8:00 ONLY - 20 October 2019
Proper 24 / Year C
Jeremiah 31:27-34; Psalm 119:97-104; 2 Timothy 3:14-4:5; Luke 18:1-8
I am willing to bet that every last one of us has had an experience like the persistent widow in this morning’s Gospel. If you have ever had to deal with an insurance company or a government agency, like Social Security or the DMV or the dreaded IRS, or even a child’s school or a hospital or the justice system, you can understand and empathize with the poor widow in the parable, for you too will know how it feels to wonder if anyone is even listening to your pleas for help or willing to respond to your needs.
At one time or another, we all experience the exasperation and frustration of trying to cut through bureaucratic red tape, but in those times when our needs are urgent and serious, the experience of feeling unheard in the middle of an emotional or desperate situation can be downright infuriating, or even devastating. In these times, it is often only our persistence, our unwillingness to accept the status quo or just let things slide by, our refusal to lose hope that change will eventually come, that eventually leads to success.
It isn’t always comfortable or easy to repeatedly have to advocate for what we need, and of course, it would be much easier if everyone with the authority or capability to help would willingly and gladly do so, but at the end of the day, our constant reminders, our relentlessness, can make a big difference in getting the job done. Like the persistent widow in the Gospel, if we keep coming back, keep pleading our case over and over and over again, we may eventually get a response — even if only because the people in charge are so annoyed and tired of us that they just want to get us off their backs.
History is full of people whose success can be directly attributed to their persistence. Tradition holds that Colonel Sanders of Kentucky Fried Chicken fame tried to sell his finger-lickin’ good chicken recipe over 1,000 times before it was eventually picked up. And more heroic figures like Abraham Lincoln, Martin Luther King, Jr., Gandhi, and Nelson Mandela sought justice and social change through careful, thoughtful, bold persistence. If any of these figures had gotten tired or burnt out and had given up — which no doubt must have crossed their minds on occasion — the world would be a very different place. The pursuit of justice requires perseverance; and the ability of individuals and communities to persist in seeking justice can truly – though perhaps slowly - change the world.
In Jesus’ parable, the widow eventually gets what she wants even from this judge who, in his own words, had “no fear of God and no respect for anyone”. Now, to be a widow in the ancient Near East was to find yourself among the most vulnerable of society. As a widow, this woman would have had no advocate to speak on her behalf, no social standing upon which to plead her case and demand, or even expect, justice. Located near the bottom of the social ladder, she was truly helpless in the deepest sense of the term. All she had was her will to persevere; to not give up; to continue to demand that someone listen to her. Despite the widow’s marginalized status in society, she exhibited great strength. And sometimes, it is when we are at our most vulnerable — when we have the least to lose — that we are also most likely to be bold and strident and persistent, demanding to be heard and determined not to accept “no” for an answer.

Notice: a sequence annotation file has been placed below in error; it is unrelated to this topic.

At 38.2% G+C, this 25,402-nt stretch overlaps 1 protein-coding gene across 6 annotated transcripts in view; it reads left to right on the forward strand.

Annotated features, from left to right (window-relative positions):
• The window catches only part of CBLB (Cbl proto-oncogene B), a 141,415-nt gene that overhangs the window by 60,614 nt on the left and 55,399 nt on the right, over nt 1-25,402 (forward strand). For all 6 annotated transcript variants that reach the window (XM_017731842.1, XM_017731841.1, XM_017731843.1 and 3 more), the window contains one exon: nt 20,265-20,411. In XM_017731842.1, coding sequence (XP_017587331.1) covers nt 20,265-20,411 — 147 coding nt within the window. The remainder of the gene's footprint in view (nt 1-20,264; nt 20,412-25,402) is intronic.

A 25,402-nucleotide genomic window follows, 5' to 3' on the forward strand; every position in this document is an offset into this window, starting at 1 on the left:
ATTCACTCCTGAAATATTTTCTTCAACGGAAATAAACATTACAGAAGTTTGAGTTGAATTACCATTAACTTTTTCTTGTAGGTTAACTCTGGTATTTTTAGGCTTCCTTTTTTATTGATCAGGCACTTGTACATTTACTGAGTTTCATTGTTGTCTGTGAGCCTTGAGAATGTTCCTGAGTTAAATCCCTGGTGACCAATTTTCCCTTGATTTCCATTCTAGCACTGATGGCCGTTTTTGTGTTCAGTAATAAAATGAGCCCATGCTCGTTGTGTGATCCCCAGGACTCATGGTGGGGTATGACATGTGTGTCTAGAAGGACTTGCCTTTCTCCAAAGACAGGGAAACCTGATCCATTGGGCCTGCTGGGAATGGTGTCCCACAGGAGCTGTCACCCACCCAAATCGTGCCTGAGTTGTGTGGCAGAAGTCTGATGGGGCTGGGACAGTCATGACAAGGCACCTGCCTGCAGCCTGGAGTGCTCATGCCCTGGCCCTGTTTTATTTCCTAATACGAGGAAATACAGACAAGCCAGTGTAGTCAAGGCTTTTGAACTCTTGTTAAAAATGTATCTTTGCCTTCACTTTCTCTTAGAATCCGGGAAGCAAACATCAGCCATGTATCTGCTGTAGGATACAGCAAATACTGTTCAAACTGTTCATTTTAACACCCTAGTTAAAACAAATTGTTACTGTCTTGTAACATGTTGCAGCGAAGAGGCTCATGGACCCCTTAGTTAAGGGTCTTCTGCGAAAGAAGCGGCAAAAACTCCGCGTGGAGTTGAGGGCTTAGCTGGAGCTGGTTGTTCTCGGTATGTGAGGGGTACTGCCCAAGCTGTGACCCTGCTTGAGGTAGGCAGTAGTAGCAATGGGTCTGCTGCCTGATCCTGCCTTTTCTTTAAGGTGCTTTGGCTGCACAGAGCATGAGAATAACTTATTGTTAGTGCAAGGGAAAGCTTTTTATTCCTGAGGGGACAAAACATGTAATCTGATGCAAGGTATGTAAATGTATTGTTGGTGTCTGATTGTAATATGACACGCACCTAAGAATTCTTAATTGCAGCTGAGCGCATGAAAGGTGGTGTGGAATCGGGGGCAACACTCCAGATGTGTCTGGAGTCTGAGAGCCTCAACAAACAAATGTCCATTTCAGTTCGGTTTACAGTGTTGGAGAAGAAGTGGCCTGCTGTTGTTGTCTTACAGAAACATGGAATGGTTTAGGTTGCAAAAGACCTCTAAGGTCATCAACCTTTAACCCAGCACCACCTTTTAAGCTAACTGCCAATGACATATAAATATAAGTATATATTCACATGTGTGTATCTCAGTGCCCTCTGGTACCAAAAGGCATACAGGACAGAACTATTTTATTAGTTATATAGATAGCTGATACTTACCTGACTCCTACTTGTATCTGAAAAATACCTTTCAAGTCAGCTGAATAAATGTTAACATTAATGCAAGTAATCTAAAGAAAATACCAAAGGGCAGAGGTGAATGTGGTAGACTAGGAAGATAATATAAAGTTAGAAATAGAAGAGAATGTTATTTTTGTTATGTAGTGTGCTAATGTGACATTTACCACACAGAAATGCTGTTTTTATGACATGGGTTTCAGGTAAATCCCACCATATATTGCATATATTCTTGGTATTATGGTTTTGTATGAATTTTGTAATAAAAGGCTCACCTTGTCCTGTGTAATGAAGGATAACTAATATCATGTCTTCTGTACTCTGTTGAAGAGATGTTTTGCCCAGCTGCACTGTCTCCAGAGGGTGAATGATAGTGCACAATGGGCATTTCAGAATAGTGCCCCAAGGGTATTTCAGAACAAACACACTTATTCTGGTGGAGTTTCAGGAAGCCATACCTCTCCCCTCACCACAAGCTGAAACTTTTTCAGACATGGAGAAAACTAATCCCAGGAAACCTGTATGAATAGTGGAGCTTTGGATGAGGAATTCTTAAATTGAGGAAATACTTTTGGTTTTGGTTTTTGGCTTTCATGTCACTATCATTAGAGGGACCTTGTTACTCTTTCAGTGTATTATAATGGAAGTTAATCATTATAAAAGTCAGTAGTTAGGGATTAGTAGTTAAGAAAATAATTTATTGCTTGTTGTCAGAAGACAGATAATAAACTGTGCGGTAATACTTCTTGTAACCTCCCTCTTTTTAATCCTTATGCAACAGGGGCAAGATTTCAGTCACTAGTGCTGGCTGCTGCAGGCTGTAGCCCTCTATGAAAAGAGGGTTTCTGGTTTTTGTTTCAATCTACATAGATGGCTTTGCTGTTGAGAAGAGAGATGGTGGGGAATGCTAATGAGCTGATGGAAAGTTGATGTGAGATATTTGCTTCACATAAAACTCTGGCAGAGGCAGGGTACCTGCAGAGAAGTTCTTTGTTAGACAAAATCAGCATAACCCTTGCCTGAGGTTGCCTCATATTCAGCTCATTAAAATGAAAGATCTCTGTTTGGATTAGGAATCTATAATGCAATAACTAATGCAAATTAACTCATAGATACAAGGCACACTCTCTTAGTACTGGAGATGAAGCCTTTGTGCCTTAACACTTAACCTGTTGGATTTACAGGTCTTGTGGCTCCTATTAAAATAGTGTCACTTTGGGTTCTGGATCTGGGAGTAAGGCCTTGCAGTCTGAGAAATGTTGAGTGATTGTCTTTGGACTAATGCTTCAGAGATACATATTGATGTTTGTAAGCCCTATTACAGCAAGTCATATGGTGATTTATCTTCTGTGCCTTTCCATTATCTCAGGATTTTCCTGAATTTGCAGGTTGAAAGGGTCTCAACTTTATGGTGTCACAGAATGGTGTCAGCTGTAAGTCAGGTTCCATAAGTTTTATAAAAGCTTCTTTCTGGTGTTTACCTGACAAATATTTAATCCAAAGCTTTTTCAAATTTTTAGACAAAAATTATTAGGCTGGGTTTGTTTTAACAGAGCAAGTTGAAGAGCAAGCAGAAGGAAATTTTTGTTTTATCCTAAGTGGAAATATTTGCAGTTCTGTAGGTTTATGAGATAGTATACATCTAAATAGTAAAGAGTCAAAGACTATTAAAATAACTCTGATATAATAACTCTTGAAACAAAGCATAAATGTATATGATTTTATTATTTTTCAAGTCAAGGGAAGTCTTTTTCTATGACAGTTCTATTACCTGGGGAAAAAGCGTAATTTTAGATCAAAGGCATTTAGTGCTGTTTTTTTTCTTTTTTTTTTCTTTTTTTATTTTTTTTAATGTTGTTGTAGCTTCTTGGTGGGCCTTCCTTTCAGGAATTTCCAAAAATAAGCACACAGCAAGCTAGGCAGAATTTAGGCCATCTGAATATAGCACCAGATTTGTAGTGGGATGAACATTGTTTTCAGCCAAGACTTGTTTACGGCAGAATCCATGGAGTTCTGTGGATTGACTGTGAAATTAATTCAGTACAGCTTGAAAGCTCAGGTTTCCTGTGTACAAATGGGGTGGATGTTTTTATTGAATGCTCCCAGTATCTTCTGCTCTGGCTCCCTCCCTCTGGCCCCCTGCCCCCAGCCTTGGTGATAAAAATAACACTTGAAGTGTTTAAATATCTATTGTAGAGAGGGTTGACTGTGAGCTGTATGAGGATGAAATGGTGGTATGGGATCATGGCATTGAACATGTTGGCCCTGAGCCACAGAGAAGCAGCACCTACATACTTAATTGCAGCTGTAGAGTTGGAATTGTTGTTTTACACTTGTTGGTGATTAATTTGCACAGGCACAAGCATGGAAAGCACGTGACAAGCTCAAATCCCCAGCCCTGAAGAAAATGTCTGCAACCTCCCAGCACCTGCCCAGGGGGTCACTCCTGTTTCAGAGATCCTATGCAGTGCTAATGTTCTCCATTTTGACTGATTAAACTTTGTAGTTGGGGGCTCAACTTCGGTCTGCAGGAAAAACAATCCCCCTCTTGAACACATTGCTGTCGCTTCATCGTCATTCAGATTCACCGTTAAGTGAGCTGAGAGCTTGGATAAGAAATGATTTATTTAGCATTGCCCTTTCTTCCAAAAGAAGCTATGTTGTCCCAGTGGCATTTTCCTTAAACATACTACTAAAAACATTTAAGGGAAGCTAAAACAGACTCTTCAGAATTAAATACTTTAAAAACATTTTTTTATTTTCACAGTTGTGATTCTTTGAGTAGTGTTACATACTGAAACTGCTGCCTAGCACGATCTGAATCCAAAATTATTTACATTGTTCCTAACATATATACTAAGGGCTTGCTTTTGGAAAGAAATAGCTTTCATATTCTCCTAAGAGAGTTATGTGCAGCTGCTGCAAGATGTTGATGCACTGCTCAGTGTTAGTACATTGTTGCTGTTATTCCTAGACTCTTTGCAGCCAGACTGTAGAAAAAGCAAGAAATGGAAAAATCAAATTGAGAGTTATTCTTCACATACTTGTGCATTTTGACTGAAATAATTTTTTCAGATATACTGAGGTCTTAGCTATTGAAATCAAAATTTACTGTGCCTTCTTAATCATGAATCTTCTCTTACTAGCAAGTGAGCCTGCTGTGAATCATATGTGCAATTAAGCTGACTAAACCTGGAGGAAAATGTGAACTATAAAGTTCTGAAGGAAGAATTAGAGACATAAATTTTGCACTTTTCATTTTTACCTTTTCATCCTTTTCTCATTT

The unrighteous judge eventually does what is right, but only because this nagging woman has made him feel trapped. He does not respond out of empathy or pity or a change of heart. And very often, social change is like this, too. The Emancipation Proclamation did not immediately end slavery, nor did it immediately heal centuries of racial division and violence. The Voting Rights Act promised equity, but it didn’t immediately change the hearts and minds of all American citizens. And the end of colonialism or apartheid was just the first step in finding true independence and equality. Achieving justice is nearly always easier than changing the heart of a society. Hope for change may be kindled when justice is attained, but there’s always more work to do. We don’t know what kind of justice the widow in this parable was seeking, but we can imagine that whatever circumstances led her to be treated unfairly did not immediately disappear with the judge’s ruling.